Friday, January 26, 2018

PR: Meet Avengers No Surrender Writer Jim Zub Tomorrow at Third Eye Annapolis

Click here for the event info on FACEBOOK
Signing from 11am-1pm

Line for signing begins at our brand new back entrance! Park in our back lot & line up out back! :)
Heya Third Eye Faithful!

We've got so many great signings in 2018 for you, and we're really pumped to start things off with one of our personal favorites in the game: JIM ZUB! 
Jim's been a part of Third Eye for a few years now, as one of our favorite guests, and a long-time friend of the store, and to see him literally at the center of the BIGGEST thing Marvel has going right now with AVENGERS: NO SURRENDER - it's pretty freakin' awesome!
When we saw we had the chance to bring Jim to Third Eye to sign the entire NO SURRENDER story arc that's going to be running through AVENGERS this January, and effectively, setting the stage for an entirely new and exciting era for Earth's Mightiest Heroes - we just about broke our necks to jump at the chance!
Whether you've met Jim before at our signings for WAYWARD and SKULLKICKERS, or it's your first time - we highly recommend you come out and see one of the fastest rising stars in comics today!

What's the scoop on AVENGERS NO SURRENDER?

It's the end of an Avengers Era as we know it! And in the team's final days, a change has come to the Marvel Universe in the form of a story that's filled with so much action and so much drama, Marvel had no choice but to make it a weekly epic!
Beginning this January, Marvel will unleash the epic AVENGERS: NO SURRENDER with AVENGERS #675, a weekly saga that unites the casts and creative teams of three titles into an epic tale of heroic action, jaw-dropping cliffhangers, and drastic adventures! The AVENGERS, UNCANNY AVENGERS and U.S. AVENGERS come together in a powerhouse event unleashed in a story as spectacular and epic as the Marvel Universe itself.
From Falcon to Black Panther to the mysterious Voyager, NO SURRENDER will see an appearance from every current Avenger - those we know and love and those we've never heard of. But what happens when the Lethal Legion and Black Order battle their way across the Earth? Most importantly, how will this new incarnation of Earth's Mightiest Heroes come together to fight one of the biggest threats the world has ever seen? This is just the beginning, but there's so much more to come.
And best of all, we'll have all the issues out so far (675 - 677) of the series in stock and available for when Jim comes in the shop to sign on 1/28.


1smallskullkickersJim Zub first caught our attention with his hilarious gamer-centric series,SKULLKICKERS, and folks, if you game, this is a book you have to have in your library.
Haven't read SKULLKICKERS? This series is an incredible piece of work; a must for both comics fans and gamers, as it blends the kind of bloody humor you'd see in ARMY OF DARKNESS or EVIL DEAD with the fantasy genre settings of A GAME OF THRONES, THE HOBBIT or WORLD OF WARCRAFT.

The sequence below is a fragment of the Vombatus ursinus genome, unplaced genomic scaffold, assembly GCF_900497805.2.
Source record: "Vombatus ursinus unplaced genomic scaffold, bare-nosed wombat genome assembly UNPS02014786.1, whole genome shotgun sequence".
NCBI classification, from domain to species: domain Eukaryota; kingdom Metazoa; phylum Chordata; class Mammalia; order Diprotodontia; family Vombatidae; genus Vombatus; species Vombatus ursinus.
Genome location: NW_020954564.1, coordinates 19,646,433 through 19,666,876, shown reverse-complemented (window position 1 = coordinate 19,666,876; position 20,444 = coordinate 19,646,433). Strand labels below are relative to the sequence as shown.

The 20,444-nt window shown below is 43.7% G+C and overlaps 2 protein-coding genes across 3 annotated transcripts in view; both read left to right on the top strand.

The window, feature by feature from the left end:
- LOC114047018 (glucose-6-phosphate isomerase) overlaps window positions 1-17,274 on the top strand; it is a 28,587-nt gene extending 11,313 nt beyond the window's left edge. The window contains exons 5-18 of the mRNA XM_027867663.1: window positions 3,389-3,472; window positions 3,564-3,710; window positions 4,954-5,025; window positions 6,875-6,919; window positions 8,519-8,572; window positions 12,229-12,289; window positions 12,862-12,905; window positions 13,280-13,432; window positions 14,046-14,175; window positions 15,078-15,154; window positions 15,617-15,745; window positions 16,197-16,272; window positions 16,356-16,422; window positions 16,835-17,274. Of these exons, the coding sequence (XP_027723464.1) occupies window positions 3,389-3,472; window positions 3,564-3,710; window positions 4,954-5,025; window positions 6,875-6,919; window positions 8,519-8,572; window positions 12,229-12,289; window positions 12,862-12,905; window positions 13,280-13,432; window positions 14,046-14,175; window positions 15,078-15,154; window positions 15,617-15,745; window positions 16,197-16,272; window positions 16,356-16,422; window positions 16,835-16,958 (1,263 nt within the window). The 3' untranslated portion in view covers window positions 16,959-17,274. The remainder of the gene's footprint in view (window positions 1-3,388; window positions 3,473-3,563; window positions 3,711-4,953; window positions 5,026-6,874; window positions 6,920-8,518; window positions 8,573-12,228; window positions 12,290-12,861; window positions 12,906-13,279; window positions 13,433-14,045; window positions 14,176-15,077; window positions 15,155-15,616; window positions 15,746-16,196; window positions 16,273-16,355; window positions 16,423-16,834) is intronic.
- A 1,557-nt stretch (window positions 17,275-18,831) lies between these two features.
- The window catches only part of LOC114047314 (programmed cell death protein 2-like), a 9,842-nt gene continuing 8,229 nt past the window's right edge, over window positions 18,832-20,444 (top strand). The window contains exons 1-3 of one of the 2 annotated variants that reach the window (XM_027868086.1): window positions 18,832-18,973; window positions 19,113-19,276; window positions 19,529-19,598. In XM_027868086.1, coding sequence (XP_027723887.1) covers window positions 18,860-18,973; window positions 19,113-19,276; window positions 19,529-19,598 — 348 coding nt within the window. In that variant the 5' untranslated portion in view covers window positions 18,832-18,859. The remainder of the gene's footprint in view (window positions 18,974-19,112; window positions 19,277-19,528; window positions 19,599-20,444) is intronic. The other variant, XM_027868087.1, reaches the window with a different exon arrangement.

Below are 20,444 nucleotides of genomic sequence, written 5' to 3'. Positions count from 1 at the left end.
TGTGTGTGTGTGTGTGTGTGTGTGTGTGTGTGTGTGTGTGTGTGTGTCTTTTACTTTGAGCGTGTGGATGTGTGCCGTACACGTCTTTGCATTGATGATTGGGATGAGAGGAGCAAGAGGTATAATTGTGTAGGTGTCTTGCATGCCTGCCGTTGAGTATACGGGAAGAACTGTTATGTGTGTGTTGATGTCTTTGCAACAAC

Ever wanted a Dungeons & Dragons-style comic that kicked ass on all fronts? Story, art, and more? SKULLKICKERS is that book.
Picture the best of buddie comedies like THE HANGOVER  and cross it with the world of DUNGEONS AND DRAGONS, and that sums up SKULLKICKERS perfectly.
We've got the trade paperbacks in stock now, and you can give it a shot with volume 1 for only $9.99! The rest of the series is also available in trade paperback, and we'll have plenty in stock to get you up to speed for the signing!
Jim Zub first caught our attention with his hilarious gamer-centric series,SKULLKICKERS, and folks, if you game, this is a book you have to have in your library.
Haven't read SKULLKICKERS? This series is an incredible piece of work; a must for both comics fans and gamers, as it blends the kind of bloody humor you'd see in ARMY OF DARKNESS or EVIL DEAD with the fantasy genre settings of A GAME OF THRONES, THE HOBBIT or WORLD OF WARCRAFT.
Ever wanted a Dungeons & Dragons-style comic that kicked ass on all fronts? Story, art, and more? SKULLKICKERS is that book.
Picture the best of buddie comedies like THE HANGOVER  and cross it with the world of DUNGEONS AND DRAGONS, and that sums up SKULLKICKERS perfectly.
We've got the trade paperbacks in stock now, and you can give it a shot with volume 1 for only $9.99! The rest of the series is also available in trade paperback, and we'll have plenty in stock to get you up to speed for the signing!
This incredible new ongoing series that will appeal to fans of comics like SAGA, television like Joss Whedon's BUFFY THE VAMPIRE SLAYER, and more, is a must-read take on the modern fantasy genre.
It's like Buffy the Vampire Slayer.. for a new generation.
Rori Lane is trying to start a new life when she reunites with her mother in Japan, but ancient creatures lurking in the shadows of Tokyo sense something hidden deep within her, threatening everything she holds dear.